Red seas under red skies

There is always a deep, hollow feeling in your chest when you’ve finished reading a book you’ve longed for and that did, indeed, live up to the expectations. This is exactly what I’m feeling now, that I’m done with Red seas under red skies. A book that I looked forward reading and that I cherished so much that it took me the better part of the month to read it. I wanted to take it nice and slow to make it last longer and it was definitely worth it.

This is the second book by Scott Lynch in the Gentleman Bastard sequence. Con-man, thief and priest of the nameless Thirteenth Locke Lamora and ever so faithful sidekick Jean Tannen has left their home of Camorr to seek new adventures in Tal Verarr. After spending an awful lot of time coming up with a new plan to trick a sack full of golden coins out of people, they get to work at the legendary Sinspire. Though not everything goes exactly according to plans and before they know it, Locke and Jean are captain and first mate of a pirate ship setting sail towards the Ghostwinds. Not quite sure how to get out of that one, Locke and Jean soon realizes that two land lovers like themselves are not made for the sea and that pirates can be a real tricky bunch. Though the biggest problem is still waiting for them back ashore.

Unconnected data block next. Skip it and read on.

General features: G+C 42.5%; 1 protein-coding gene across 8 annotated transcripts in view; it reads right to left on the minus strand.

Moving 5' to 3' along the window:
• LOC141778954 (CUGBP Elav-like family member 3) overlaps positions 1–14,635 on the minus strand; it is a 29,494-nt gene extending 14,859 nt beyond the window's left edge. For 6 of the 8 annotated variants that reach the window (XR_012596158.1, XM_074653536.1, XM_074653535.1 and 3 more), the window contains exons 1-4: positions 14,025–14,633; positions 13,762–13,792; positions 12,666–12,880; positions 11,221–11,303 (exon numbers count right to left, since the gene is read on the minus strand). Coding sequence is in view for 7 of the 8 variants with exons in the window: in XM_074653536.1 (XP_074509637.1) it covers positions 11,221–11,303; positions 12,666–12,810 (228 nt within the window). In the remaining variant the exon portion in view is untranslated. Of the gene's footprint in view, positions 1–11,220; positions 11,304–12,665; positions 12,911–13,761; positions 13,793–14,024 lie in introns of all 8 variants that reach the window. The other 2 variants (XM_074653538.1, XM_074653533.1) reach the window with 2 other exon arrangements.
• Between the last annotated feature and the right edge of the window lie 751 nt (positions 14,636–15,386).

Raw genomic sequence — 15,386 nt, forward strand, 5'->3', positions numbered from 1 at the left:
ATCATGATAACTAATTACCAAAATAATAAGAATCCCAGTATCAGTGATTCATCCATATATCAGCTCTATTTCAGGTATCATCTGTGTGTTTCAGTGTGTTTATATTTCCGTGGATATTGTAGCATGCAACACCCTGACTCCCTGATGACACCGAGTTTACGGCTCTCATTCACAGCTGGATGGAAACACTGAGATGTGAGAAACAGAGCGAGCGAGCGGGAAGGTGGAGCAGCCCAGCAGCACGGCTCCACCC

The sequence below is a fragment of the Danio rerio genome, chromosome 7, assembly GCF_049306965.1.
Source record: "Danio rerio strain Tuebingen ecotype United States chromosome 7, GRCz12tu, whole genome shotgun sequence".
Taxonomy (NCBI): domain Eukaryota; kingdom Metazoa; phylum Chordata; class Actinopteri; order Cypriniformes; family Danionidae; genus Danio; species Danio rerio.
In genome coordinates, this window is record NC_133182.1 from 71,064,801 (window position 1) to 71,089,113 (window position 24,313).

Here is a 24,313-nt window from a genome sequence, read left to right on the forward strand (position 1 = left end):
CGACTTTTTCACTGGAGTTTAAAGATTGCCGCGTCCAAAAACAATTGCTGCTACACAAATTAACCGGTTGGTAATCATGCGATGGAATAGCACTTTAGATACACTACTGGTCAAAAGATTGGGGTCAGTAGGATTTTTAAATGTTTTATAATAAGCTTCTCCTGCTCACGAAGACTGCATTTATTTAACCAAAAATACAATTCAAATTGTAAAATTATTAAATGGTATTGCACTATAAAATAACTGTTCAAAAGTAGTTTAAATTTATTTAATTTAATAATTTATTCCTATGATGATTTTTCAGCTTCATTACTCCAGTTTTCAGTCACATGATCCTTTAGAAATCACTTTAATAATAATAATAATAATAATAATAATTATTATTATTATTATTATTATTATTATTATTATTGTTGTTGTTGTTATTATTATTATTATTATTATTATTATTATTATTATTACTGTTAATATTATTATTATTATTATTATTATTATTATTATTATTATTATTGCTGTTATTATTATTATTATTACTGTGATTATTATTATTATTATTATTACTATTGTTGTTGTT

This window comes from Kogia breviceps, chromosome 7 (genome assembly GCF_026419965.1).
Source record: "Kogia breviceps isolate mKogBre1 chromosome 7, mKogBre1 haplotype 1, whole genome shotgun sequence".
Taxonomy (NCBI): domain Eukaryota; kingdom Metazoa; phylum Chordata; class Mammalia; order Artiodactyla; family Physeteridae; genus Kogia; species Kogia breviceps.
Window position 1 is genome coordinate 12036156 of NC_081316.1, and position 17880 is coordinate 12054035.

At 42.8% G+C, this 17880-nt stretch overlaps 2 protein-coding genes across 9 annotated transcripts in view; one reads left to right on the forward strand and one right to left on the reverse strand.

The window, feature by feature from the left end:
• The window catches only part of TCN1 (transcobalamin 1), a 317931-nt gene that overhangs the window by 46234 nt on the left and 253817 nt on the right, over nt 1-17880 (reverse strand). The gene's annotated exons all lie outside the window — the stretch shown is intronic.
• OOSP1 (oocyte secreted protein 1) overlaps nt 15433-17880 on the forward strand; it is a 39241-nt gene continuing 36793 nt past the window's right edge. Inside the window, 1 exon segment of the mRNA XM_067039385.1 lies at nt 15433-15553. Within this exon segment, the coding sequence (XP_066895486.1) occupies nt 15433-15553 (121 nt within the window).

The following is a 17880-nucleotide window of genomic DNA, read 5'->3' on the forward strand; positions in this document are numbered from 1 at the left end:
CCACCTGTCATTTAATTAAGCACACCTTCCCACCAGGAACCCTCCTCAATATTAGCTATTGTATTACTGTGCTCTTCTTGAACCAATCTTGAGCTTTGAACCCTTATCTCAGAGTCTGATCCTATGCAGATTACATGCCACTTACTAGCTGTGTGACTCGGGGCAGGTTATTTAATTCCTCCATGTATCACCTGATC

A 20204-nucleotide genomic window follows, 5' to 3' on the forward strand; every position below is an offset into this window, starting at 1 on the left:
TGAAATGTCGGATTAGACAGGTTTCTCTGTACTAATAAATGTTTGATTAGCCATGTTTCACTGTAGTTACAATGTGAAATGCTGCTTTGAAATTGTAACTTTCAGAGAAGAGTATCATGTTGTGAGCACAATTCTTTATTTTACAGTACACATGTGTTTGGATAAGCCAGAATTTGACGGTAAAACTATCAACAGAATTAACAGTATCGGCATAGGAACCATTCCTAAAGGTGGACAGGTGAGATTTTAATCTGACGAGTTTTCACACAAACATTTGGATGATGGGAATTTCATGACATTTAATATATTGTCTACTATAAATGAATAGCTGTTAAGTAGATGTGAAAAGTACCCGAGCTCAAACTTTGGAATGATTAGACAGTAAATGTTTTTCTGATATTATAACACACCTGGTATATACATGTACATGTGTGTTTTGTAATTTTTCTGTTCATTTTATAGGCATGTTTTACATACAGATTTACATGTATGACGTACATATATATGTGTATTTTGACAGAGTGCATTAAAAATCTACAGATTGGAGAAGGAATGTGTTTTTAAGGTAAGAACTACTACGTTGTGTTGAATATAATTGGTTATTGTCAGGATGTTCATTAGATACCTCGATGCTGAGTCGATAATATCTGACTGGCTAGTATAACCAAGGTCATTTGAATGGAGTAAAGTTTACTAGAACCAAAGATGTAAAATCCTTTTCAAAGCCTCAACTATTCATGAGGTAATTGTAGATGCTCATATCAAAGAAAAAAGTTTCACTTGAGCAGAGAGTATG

As I said, I’ve been waiting and longing for reading this book and I was a little afraid that it wouldn’t live up to my expectations. It did, however, and more than that. The world in which Locke and Jean live is so special and amazing, it never stops to amaze me. It is one of those books and one of those stories that most definitely will take you away from reality and to a place where anything and everything is possible. Lynch’s style of writing is excellent in every aspect, it’s witty and fun. The characters are so strong and powerful and even though you’ve gotten to know both Locke and Jean over the past two books, there are still so many secrets yet to be reveled. I feel like all the characters in the stories are great oceans with new things coming up to the surface all the time but there’s still so much hidden down there in the deep. And that makes for wonderful reading.

I wasn’t entirely sure what to expect when I started reading Red seas under red skies, I was worried it wouldn’t be as good as I’d hoped and so forth, but it turned out that I didn’t have to worry about that. Though, it did start much like its prequel The lies of Locke Lamora, I can’t say it was stiff, but it certainly was a bit slow. Though then, when I really got into the story, I ended up in a situation where I had to ask myself, Do I want to finish this off in a day or two or do I want to salvage this till the very end? I ended up taking the slow path and I don’t regret that, not at all. Red seas under red skies was worth the read by a mile and Scott Lynch is one amazing writer whom I wish won’t stop letting me and so many others into his head, to see the world that lives in there. Because it truly is something extraordinary.